April 23

Course Correction with Emotions

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Today's focus is on a key competency of emotional intelligence, Navigating Emotions. This competency directly impacts self-regulation and motivation.

Story

I am behind getting this article done in my usual time frame. That is frustrating for me. Why am I later than I want? Because the electricity has been out all day. Ever stop to think what life would be like without electricity? Well, I can tell you it is not much fun. It started with the alarm going off this morning to alert us that the electricity had gone out. This is the one morning of the week that I can sleep in. What an awesome start to the day. So uncertainty and annoyance, both emotions, were some of the first emotions I experienced today. This is when my navigating emotions skill kicked in. OK, it probably won't be that bad. Surely they will have it fixed soon. Now the clock is ticking in my head of how many minutes I am losing to get the things done I want to get done.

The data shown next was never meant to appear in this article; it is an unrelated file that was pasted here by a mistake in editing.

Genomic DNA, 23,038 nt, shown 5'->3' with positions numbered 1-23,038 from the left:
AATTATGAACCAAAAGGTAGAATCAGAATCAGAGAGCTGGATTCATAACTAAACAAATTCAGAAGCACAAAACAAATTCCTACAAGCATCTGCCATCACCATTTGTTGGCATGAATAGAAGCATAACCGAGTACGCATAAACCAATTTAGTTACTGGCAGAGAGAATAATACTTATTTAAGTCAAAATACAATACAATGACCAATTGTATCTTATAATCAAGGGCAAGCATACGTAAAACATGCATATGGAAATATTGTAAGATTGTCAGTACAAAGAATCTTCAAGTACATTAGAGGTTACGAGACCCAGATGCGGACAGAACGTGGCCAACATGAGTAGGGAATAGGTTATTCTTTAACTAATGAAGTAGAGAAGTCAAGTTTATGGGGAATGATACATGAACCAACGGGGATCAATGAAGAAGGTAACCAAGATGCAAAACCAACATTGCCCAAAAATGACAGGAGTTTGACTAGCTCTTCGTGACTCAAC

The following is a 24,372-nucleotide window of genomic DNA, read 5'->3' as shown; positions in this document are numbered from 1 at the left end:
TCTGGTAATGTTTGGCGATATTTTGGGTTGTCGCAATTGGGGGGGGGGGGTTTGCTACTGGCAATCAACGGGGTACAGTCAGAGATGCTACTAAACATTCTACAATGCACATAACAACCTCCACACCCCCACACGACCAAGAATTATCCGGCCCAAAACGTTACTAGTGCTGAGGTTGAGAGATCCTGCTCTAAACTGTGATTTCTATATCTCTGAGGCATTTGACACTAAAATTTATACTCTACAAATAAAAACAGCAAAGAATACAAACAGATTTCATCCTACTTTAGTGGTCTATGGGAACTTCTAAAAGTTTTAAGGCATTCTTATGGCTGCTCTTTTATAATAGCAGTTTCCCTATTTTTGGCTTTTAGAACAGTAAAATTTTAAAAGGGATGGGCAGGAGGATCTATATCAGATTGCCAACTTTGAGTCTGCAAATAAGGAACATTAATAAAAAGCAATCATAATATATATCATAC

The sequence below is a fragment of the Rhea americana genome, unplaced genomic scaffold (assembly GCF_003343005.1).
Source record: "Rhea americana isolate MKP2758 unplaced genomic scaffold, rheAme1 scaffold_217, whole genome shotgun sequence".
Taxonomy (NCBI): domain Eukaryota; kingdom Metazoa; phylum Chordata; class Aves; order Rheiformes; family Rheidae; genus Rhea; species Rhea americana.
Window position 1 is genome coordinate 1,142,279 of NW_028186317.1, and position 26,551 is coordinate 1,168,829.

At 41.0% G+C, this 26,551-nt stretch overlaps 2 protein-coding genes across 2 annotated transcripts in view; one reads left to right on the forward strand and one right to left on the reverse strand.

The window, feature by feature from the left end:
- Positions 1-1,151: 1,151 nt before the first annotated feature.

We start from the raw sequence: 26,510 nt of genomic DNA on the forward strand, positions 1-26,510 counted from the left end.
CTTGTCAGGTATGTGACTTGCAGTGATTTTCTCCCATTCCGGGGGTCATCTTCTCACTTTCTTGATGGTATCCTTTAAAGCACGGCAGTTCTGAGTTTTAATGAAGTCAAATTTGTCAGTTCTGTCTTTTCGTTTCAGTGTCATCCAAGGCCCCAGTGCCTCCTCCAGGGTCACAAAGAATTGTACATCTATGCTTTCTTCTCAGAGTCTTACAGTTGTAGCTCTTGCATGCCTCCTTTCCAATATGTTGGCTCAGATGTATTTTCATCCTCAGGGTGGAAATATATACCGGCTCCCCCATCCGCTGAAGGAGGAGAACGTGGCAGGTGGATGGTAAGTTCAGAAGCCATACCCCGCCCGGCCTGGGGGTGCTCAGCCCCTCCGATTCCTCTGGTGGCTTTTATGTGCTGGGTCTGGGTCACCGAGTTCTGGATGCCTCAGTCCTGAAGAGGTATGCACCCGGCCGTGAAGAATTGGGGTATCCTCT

So time to pivot! I decided I needed to go to go out to get some caffeine. Of course it is raining like crazy. But that's OK, the car is nice and dry in the garage. So I get dressed and my wife and I head to the garage. Some of you are probably already ahead of me. As I reach up to push the garage door opener, I realize "no electricity". Great! Now I am feeling frustrated and a little upset. My navigating emotions goes to DEFCON 4. I can deal with this. We have another car outside. I just have to go out the front door and bring it to the front walk for my wife to get in. So I step out the front door and the heavens open up with rain like I have not seen in years. Ugh! Even with a raincoat on I am getting soaked. But we made it in the car and we are traveling to our favorite coffee place.

Photo by Valentin Müller on Unsplash